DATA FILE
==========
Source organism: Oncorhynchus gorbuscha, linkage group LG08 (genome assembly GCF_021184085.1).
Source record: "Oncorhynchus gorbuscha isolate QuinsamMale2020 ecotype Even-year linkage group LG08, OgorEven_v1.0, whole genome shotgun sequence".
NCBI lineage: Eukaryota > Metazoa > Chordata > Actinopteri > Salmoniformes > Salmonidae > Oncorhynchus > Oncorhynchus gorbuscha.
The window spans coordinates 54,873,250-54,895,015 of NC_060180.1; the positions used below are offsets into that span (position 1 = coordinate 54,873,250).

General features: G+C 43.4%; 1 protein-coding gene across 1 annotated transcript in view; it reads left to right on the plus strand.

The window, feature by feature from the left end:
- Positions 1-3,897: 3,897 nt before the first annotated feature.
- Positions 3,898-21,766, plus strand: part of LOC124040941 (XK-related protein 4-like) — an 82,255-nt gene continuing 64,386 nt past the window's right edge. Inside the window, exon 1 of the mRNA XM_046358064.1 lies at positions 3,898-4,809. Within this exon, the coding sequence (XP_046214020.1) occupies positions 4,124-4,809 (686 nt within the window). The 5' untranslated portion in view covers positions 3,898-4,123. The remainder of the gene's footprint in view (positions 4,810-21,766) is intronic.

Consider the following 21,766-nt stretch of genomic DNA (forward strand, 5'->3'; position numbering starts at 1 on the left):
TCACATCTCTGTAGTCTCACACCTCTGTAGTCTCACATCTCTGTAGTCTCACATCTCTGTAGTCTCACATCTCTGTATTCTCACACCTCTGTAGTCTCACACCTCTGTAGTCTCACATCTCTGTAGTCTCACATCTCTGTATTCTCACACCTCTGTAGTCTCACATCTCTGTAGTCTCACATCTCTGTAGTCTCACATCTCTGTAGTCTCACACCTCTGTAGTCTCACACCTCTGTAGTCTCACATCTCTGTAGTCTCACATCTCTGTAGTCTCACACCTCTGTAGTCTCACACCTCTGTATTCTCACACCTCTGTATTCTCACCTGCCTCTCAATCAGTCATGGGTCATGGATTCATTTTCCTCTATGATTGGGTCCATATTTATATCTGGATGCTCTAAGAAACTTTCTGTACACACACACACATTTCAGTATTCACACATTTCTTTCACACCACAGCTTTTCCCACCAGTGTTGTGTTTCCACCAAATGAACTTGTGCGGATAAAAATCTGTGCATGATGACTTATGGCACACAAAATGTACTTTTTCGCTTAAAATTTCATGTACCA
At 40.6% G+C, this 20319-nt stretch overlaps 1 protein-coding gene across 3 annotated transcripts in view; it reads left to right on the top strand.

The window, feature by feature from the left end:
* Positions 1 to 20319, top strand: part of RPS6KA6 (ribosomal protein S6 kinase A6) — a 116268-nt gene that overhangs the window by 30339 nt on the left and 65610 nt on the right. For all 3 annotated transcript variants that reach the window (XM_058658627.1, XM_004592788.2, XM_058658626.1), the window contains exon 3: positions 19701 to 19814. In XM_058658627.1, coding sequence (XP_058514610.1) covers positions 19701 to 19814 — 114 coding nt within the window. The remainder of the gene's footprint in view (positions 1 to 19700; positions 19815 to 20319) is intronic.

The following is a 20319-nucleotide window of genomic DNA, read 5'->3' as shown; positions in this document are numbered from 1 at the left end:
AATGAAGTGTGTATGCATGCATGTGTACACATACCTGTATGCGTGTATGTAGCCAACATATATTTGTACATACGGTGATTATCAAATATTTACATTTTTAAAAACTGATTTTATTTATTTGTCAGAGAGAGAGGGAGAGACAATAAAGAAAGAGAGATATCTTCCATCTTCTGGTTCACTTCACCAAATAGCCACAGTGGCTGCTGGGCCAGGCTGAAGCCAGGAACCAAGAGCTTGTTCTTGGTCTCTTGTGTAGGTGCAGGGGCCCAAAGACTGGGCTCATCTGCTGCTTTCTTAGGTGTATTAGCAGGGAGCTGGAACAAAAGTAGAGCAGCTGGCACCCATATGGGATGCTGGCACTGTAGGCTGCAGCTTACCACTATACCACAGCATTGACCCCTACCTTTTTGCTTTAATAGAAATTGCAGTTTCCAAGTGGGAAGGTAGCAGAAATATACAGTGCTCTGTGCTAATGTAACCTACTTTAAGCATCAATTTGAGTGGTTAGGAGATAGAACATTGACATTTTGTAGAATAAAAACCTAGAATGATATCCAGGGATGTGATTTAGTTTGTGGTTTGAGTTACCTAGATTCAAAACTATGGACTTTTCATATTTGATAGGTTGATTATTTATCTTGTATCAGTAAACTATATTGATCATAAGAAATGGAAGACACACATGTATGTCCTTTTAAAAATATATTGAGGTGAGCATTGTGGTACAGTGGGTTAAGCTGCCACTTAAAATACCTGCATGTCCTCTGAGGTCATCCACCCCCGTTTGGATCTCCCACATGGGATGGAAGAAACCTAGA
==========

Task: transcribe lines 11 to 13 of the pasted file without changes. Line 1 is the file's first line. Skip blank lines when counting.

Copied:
At 40.6% G+C, this 20319-nt stretch overlaps 1 protein-coding gene across 3 annotated transcripts in view; it reads left to right on the top strand.

The window, feature by feature from the left end:
* Positions 1 to 20319, top strand: part of RPS6KA6 (ribosomal protein S6 kinase A6) — a 116268-nt gene that overhangs the window by 30339 nt on the left and 65610 nt on the right. For all 3 annotated transcript variants that reach the window (XM_058658627.1, XM_004592788.2, XM_058658626.1), the window contains exon 3: positions 19701 to 19814. In XM_058658627.1, coding sequence (XP_058514610.1) covers positions 19701 to 19814 — 114 coding nt within the window. The remainder of the gene's footprint in view (positions 1 to 19700; positions 19815 to 20319) is intronic.